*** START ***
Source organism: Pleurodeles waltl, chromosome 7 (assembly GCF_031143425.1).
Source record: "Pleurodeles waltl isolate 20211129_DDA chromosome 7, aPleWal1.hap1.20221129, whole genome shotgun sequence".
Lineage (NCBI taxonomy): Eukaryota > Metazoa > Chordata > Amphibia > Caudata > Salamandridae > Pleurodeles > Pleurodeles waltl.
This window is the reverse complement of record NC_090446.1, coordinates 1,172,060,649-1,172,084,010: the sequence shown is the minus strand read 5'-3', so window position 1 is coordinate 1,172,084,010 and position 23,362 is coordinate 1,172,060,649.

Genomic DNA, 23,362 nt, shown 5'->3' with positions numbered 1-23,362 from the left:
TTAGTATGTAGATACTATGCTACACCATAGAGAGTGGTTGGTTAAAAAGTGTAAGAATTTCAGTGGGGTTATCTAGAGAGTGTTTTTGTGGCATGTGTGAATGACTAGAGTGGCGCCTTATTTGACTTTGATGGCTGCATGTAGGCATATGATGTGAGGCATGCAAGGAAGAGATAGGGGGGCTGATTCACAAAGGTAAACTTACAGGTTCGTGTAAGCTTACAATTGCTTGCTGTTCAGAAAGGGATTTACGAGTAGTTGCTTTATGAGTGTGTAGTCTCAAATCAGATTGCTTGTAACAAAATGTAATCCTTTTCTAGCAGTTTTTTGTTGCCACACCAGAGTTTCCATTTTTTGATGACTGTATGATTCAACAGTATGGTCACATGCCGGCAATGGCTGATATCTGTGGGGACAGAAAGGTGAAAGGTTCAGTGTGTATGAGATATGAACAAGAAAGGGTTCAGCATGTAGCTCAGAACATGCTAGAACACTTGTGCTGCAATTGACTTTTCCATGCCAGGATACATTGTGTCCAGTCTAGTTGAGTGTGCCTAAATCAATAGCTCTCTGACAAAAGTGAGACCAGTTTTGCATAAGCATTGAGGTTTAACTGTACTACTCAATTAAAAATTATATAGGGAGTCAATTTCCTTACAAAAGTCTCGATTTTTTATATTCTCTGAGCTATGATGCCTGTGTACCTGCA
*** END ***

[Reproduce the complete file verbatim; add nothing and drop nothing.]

Source organism: Pleurodeles waltl, chromosome 7 (assembly GCF_031143425.1).
Source record: "Pleurodeles waltl isolate 20211129_DDA chromosome 7, aPleWal1.hap1.20221129, whole genome shotgun sequence".
Lineage (NCBI taxonomy): Eukaryota > Metazoa > Chordata > Amphibia > Caudata > Salamandridae > Pleurodeles > Pleurodeles waltl.
This window is the reverse complement of record NC_090446.1, coordinates 1,172,060,649-1,172,084,010: the sequence shown is the minus strand read 5'-3', so window position 1 is coordinate 1,172,084,010 and position 23,362 is coordinate 1,172,060,649.

Genomic DNA, 23,362 nt, shown 5'->3' with positions numbered 1-23,362 from the left:
TTAGTATGTAGATACTATGCTACACCATAGAGAGTGGTTGGTTAAAAAGTGTAAGAATTTCAGTGGGGTTATCTAGAGAGTGTTTTTGTGGCATGTGTGAATGACTAGAGTGGCGCCTTATTTGACTTTGATGGCTGCATGTAGGCATATGATGTGAGGCATGCAAGGAAGAGATAGGGGGGCTGATTCACAAAGGTAAACTTACAGGTTCGTGTAAGCTTACAATTGCTTGCTGTTCAGAAAGGGATTTACGAGTAGTTGCTTTATGAGTGTGTAGTCTCAAATCAGATTGCTTGTAACAAAATGTAATCCTTTTCTAGCAGTTTTTTGTTGCCACACCAGAGTTTCCATTTTTTGATGACTGTATGATTCAACAGTATGGTCACATGCCGGCAATGGCTGATATCTGTGGGGACAGAAAGGTGAAAGGTTCAGTGTGTATGAGATATGAACAAGAAAGGGTTCAGCATGTAGCTCAGAACATGCTAGAACACTTGTGCTGCAATTGACTTTTCCATGCCAGGATACATTGTGTCCAGTCTAGTTGAGTGTGCCTAAATCAATAGCTCTCTGACAAAAGTGAGACCAGTTTTGCATAAGCATTGAGGTTTAACTGTACTACTCAATTAAAAATTATATAGGGAGTCAATTTCCTTACAAAAGTCTCGATTTTTTATATTCTCTGAGCTATGATGCCTGTGTACCTGCA